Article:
Ezekiel Mutua Now Doesn’t Want Lesbian Film ‘Rafiki’ to be Aired in Court

April 4, 2019

That man Ezekiel Mutua, the director of the Kenya Film Classification Board (KFCB), is still championing the ban on Wanuri Kahiu’s feature film, Rafiki.

During the hearing of a case in which the gay-themed film’s director is contesting the constitutionality of the ban, the ‘morality cop’ Mr Mutua opposed a request to have the film played in Court before a determination in the case is made.

Ms Wanuri had requested for audio-visual equipment to be availed for airing of the film about two young women who have fallen in love.

“We kindly write this letter to request for audio-visual equipment to enable us to play the ‘Rafiki’ film at the hearing, the matter is coming on April 4, your quick response will be highly appreciated,” read a letter presented by the director’s lawyers Mugeria, Lempaa and Kariuki advocates in February this year.

But according to KFCB boss Ezekiel Mutua, it is not necessary for the court to watch ‘Rafiki’ for the determination of the constitutionality of the films Act.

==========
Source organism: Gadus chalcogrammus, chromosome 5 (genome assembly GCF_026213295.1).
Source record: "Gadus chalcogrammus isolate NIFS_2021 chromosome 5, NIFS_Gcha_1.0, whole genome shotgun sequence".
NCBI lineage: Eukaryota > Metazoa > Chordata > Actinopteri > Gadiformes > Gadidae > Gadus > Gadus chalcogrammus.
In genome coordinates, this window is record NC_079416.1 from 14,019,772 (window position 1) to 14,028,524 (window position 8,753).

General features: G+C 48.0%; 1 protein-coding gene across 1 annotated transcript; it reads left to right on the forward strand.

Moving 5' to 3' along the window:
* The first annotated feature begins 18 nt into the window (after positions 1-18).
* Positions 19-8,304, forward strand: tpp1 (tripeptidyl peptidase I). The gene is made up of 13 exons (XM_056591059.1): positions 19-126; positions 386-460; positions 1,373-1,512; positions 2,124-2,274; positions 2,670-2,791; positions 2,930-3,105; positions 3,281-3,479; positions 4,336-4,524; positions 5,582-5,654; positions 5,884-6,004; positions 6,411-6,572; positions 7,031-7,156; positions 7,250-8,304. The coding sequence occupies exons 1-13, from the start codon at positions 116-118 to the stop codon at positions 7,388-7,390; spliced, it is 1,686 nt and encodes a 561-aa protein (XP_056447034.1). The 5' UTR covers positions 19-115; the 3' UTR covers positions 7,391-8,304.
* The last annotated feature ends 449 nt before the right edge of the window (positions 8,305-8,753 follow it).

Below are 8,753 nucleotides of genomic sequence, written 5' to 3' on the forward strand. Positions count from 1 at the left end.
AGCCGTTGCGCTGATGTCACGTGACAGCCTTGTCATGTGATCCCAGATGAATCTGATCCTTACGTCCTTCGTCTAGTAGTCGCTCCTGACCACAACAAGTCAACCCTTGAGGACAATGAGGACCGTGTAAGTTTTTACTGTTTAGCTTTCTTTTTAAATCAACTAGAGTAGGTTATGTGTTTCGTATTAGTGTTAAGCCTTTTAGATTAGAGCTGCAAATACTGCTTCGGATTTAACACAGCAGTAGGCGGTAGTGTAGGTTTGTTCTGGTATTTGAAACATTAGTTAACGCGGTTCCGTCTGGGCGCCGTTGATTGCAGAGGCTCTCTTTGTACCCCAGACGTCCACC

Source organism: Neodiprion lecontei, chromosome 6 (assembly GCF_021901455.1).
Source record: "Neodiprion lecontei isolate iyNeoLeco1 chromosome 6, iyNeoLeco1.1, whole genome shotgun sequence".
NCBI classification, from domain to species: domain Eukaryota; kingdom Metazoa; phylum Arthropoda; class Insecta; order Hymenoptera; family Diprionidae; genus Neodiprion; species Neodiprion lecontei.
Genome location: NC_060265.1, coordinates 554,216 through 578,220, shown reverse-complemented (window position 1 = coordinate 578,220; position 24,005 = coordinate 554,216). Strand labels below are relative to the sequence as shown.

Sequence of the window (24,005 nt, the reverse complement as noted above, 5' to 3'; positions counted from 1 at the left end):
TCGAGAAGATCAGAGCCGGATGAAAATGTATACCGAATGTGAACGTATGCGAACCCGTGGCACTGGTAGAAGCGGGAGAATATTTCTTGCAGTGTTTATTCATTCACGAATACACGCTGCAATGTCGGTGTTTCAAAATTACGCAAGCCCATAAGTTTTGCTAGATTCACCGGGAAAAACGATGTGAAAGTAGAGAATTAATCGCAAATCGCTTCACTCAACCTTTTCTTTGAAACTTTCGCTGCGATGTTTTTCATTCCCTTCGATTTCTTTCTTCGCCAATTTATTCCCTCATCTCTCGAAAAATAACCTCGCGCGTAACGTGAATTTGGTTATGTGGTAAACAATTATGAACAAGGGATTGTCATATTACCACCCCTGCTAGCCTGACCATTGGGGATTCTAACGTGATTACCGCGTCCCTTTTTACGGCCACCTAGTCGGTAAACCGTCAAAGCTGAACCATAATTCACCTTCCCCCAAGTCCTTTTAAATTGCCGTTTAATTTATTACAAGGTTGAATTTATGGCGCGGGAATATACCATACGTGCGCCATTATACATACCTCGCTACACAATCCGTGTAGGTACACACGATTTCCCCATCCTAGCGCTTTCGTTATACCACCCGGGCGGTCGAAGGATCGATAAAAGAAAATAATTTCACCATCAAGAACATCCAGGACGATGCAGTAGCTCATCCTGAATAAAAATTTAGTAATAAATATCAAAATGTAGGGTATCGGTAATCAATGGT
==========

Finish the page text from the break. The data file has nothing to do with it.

In submissions in court, Mutua argues that Wanuri Kahiu had failed to produce a certificate in court for an electronic material to be played in court as evidence.

The Board, through their lawyers from the firm of Sisule Musungu & Associates Advocates, argue that, “The Evidence Act lays down the conditions which must be met before electronic records can be declared admissible. Petitioners have not satisfied any of the conditions stipulated by the Evidence Act in relation to production of electronic records as evidence before the court. The film we assume shall be presented in some electronic format for exhibition before court.”

The lawyers added, “Whereas the petitioners make this application orally at such an advanced stage of the proceedings without leave from court and further without a certificate as provided under Section 106 (B)(4) the same is opposed as the evidence is inadmissible.”

Ms Wanuri is contesting Mutua’s ban on April 26, last year, on grounds that it is a violation of freedom of expression.

“I fear that the Act and guidelines under which the film was banned are a threat to free speech and media freedom. The decision to restrict the film was arbitrary, unconstitutional and a violation of my right to freedom of expression which includes freedom of artistic creativity,” said the director.

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